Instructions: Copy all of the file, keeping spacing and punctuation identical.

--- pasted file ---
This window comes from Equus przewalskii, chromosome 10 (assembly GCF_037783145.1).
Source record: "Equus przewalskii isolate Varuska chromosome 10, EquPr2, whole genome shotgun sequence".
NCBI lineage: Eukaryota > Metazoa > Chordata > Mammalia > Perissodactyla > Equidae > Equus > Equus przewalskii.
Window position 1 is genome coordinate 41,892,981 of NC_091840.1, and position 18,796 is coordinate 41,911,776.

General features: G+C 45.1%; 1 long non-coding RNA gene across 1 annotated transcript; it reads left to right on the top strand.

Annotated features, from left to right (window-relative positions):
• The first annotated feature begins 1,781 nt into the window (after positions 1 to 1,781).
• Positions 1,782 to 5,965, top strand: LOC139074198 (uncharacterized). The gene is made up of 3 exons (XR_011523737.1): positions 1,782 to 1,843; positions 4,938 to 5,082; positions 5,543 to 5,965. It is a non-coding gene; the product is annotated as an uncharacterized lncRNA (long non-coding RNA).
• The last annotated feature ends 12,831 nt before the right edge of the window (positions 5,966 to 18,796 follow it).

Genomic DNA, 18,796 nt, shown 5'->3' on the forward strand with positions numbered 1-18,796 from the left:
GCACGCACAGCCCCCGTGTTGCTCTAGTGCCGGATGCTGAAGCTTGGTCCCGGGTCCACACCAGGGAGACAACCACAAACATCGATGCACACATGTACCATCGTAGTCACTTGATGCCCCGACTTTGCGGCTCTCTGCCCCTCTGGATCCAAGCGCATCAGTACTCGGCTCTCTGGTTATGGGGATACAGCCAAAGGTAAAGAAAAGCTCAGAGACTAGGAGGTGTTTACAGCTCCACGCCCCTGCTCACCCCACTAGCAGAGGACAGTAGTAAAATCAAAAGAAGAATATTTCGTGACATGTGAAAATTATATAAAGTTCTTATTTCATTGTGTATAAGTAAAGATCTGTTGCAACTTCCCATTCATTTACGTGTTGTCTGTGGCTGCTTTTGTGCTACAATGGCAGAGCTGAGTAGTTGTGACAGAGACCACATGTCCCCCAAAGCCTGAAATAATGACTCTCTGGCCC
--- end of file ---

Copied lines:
This window comes from Equus przewalskii, chromosome 10 (assembly GCF_037783145.1).
Source record: "Equus przewalskii isolate Varuska chromosome 10, EquPr2, whole genome shotgun sequence".
NCBI lineage: Eukaryota > Metazoa > Chordata > Mammalia > Perissodactyla > Equidae > Equus > Equus przewalskii.
Window position 1 is genome coordinate 41,892,981 of NC_091840.1, and position 18,796 is coordinate 41,911,776.

General features: G+C 45.1%; 1 long non-coding RNA gene across 1 annotated transcript; it reads left to right on the top strand.

Annotated features, from left to right (window-relative positions):
• The first annotated feature begins 1,781 nt into the window (after positions 1 to 1,781).
• Positions 1,782 to 5,965, top strand: LOC139074198 (uncharacterized). The gene is made up of 3 exons (XR_011523737.1): positions 1,782 to 1,843; positions 4,938 to 5,082; positions 5,543 to 5,965. It is a non-coding gene; the product is annotated as an uncharacterized lncRNA (long non-coding RNA).
• The last annotated feature ends 12,831 nt before the right edge of the window (positions 5,966 to 18,796 follow it).

Genomic DNA, 18,796 nt, shown 5'->3' on the forward strand with positions numbered 1-18,796 from the left:
GCACGCACAGCCCCCGTGTTGCTCTAGTGCCGGATGCTGAAGCTTGGTCCCGGGTCCACACCAGGGAGACAACCACAAACATCGATGCACACATGTACCATCGTAGTCACTTGATGCCCCGACTTTGCGGCTCTCTGCCCCTCTGGATCCAAGCGCATCAGTACTCGGCTCTCTGGTTATGGGGATACAGCCAAAGGTAAAGAAAAGCTCAGAGACTAGGAGGTGTTTACAGCTCCACGCCCCTGCTCACCCCACTAGCAGAGGACAGTAGTAAAATCAAAAGAAGAATATTTCGTGACATGTGAAAATTATATAAAGTTCTTATTTCATTGTGTATAAGTAAAGATCTGTTGCAACTTCCCATTCATTTACGTGTTGTCTGTGGCTGCTTTTGTGCTACAATGGCAGAGCTGAGTAGTTGTGACAGAGACCACATGTCCCCCAAAGCCTGAAATAATGACTCTCTGGCCC